A new touristic site, a historic cave and the summit of the hill where once a king resided are now open to the public. It takes some stamina to arrive, but the stayers are rewarded! The cave is high upon the hill near the hamlet Marovato in the Eastern Rainforest of Madagascar. Marovato is only accessible on foot, an eight kilometre walk from Gismay, where the boat from Brickaville moors. The cave is a little more uphill. Here, in times of unrest people would hide. The last time was during the 1947 insurrection against the colonial rule. Since then, the cave was filled up with dirt. But the villagers did a good job to improve the path that leads to the cave and cleaned out the cave itself, which is much deeper than they ever expected. A small puddle has formed in the middle, much to the delight of the Indri-indri that live in the surrounding forest. They use it as a watering place. The indri-indri, a black and white lemur, is a sacred animal for the local people and therefore it is not very shy. Thus there is a reasonable chance to spot them.


The path to the cave continues to the summit where one has a splendid view of the surroundings. Once, a king lived upon this summit where he was protected against his enemies. The grandson of the last king is now the tangalamena (warden of traditions) of Marovato.

More information about Marovato, the cave and the king can be found in a brochure that shortly will be available as a download from this site. Also, a new trek including a visit of this new touristic site will be put together by the local organisation, Rianala, and Centre Lambahoany and published on this site.









Featured image (top): Brickaville

We have visited Fetraomby last spring and we must say it is very impressive.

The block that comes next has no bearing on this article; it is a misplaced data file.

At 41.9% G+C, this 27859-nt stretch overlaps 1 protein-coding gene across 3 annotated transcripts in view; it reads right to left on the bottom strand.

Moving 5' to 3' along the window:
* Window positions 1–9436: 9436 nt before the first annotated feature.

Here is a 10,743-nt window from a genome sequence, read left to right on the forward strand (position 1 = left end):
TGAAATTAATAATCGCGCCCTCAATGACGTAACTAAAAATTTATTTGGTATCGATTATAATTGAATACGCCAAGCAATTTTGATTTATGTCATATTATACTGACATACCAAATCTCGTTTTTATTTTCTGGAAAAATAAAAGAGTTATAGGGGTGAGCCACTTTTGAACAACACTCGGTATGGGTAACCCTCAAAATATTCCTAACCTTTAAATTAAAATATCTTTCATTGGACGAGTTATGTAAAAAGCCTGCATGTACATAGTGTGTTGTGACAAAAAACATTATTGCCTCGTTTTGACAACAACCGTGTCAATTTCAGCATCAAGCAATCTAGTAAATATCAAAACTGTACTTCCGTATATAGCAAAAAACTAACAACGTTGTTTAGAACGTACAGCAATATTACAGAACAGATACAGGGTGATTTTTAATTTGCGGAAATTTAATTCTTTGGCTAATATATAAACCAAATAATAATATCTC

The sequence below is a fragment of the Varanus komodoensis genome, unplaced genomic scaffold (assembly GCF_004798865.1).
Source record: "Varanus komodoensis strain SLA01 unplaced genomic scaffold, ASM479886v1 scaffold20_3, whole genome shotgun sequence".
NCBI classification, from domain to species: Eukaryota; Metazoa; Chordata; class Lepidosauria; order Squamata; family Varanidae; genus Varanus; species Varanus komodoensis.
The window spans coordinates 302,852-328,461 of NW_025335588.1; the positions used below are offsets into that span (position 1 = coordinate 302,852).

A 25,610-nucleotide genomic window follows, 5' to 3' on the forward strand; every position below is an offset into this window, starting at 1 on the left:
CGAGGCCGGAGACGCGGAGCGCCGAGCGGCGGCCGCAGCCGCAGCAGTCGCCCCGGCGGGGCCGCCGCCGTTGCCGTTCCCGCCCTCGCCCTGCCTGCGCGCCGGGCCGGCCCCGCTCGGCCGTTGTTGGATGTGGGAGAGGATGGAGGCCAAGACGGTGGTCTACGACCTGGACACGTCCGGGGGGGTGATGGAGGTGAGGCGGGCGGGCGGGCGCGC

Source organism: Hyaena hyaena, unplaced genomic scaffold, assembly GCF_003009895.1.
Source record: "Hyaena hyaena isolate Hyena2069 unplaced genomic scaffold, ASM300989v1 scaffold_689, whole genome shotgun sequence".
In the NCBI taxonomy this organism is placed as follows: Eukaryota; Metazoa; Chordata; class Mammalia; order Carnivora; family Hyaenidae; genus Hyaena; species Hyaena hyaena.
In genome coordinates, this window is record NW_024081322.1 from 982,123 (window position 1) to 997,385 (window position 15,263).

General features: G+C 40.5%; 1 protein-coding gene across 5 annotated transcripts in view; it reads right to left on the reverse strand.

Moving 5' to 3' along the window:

Travel Impression

First we were taken by our guide to Brickaville to take some meat from the market for the next day and then into the boat with the locals. After some hours we arrived in Anivorano where a lady provided us with lunch in her house. After another boat trip we got off in Gisimay, from where we walked to Sahamamy. Unfortunately the host family had just lost their son, so their was no music, but the family was very open minded to share about their customs. We had a great meal and the next day they showed us the old graphite mine and factory. You would have wondered how they ever got these machines here, since there are only trails to this village.

After that we were going to find the Indri indri, which we did on a mountain top which gave a great view over the area. A steep climb over the mountain followed to get to Marovato for our next stay.

The children here gave us a good performance and the whole village came out to greet us. Like the locals do, we decided to take a bath in the small river just outside the village.

The following days we visited Fetraomby and had a little party here, with some music and dancing. We visited some pierre bizarres and learned about their importance for the villagers. We went to the waterfall and had a pick nick here. Also we were told how people make charcoal and protect their food from pest.

It was a lot of walking, but worth it. In one village we were the second white people ever visited, so that was very special. Also seeing that people really like to welcome you and secondary school children wanting to practise their English with a real ‘outsider’ is very special.

We can only say, that if you visit Madagascar, you definitely get a more special experience here than at other, more frequently visited, tourist areas